Spongy bone, also known as cancellous bone, is composed of a lattice-like arrangement of osteocytes known as trabeculae. Trabeculae form a mesh-like network of bony spicules of varying size that are aligned along regions of biomechanical stress. They project into the medullary cavity from the internal circumferential lamellae of the cortical bone. The trabecular network of spongy bone aids in reducing bone weight and density and functions to transfer force from the articular surface of cortical bone.
Due to its cancellous nature, spongy bones are typically present in bones which are not heavily stressed or in regions of bone with multiple stress directions such as the neck of the femur. Spongy bone is commonly found at the end of long bones, as well as the ribs, skull, pelvic bones and vertebrae.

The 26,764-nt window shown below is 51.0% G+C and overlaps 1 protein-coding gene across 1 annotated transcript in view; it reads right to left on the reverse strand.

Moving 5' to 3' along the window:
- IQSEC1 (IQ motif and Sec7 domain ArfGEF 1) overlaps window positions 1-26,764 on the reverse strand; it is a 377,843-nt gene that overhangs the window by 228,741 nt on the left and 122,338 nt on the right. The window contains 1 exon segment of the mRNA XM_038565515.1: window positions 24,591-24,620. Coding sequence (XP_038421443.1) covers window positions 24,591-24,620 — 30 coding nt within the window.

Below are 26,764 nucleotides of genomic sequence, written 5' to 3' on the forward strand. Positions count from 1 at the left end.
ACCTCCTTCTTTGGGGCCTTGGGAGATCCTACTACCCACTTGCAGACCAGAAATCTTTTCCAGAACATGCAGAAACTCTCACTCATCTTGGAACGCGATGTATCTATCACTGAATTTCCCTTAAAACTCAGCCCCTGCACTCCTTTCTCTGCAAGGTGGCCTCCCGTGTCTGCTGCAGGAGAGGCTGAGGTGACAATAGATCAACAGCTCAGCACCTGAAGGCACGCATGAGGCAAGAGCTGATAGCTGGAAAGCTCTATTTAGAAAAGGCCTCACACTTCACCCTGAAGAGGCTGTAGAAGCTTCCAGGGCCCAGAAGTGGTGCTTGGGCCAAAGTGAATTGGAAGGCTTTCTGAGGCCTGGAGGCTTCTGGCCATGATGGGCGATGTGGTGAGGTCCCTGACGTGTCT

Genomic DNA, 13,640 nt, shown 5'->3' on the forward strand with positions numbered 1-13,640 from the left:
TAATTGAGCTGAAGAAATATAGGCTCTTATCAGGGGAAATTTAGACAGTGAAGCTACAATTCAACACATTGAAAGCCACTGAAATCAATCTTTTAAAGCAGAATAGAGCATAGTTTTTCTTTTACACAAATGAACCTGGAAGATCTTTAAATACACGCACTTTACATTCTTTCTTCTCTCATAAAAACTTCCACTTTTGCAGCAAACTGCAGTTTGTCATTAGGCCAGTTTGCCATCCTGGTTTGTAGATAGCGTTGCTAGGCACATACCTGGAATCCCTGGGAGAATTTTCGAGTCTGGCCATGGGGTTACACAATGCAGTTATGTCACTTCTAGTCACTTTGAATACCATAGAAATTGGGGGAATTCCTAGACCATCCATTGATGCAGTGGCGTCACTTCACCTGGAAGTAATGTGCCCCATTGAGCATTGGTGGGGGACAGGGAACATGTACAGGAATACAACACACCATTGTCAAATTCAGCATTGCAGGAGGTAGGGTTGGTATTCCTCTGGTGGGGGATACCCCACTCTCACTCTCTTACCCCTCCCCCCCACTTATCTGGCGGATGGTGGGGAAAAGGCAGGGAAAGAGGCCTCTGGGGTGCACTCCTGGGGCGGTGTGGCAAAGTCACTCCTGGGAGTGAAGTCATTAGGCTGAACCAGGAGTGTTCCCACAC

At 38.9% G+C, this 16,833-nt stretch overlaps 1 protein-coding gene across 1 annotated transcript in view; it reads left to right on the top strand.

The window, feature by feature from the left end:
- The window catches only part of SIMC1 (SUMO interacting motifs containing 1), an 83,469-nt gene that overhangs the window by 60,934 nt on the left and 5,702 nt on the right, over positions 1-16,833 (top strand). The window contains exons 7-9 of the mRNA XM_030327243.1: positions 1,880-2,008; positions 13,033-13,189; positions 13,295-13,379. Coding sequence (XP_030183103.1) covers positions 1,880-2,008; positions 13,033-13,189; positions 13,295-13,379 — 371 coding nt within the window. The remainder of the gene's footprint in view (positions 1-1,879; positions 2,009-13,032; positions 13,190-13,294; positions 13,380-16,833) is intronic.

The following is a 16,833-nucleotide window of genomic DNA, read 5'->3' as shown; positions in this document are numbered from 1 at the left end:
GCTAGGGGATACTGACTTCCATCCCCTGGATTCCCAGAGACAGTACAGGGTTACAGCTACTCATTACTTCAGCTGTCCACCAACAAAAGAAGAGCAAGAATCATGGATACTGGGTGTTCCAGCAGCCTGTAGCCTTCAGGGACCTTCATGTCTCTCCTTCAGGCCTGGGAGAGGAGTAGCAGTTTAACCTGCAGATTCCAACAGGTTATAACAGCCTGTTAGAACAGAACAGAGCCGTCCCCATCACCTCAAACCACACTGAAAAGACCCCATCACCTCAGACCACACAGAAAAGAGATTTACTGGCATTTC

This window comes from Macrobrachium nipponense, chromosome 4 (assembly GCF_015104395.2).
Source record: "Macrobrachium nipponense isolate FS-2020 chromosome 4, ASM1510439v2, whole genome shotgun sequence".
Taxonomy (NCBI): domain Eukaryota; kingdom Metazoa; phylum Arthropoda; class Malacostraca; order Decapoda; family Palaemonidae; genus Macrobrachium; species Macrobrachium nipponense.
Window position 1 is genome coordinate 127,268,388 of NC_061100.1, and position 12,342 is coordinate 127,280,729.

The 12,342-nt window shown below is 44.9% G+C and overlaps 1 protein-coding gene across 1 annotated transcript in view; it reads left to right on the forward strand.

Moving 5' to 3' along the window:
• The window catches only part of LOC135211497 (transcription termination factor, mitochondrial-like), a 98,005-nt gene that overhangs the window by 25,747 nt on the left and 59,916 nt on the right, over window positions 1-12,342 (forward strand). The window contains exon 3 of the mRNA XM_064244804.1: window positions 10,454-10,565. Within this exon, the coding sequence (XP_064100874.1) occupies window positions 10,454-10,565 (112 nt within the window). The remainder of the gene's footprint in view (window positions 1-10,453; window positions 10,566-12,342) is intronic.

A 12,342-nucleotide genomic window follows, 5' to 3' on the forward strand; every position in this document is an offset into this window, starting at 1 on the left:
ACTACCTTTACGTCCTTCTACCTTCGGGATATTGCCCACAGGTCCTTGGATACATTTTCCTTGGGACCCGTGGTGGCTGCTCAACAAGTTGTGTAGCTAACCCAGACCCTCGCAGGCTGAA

Located in the spaces, between the trabeculae of some spongy bones is red bone marrow. Blood vessels within red bone marrow supply osteocytes of spongy bone and aid in removing waste products. Red bone marrow also forms the site for hematopoiesis.
English: Spongy bone
Latin: Substantia spongiosa
|Definition||Bone substance composed of thin intersecting laminae, found internal to compact bone|
|Function||Reduces density and weight of bone, forms the site of hematopoiesis due to the presence of red bone marrow|
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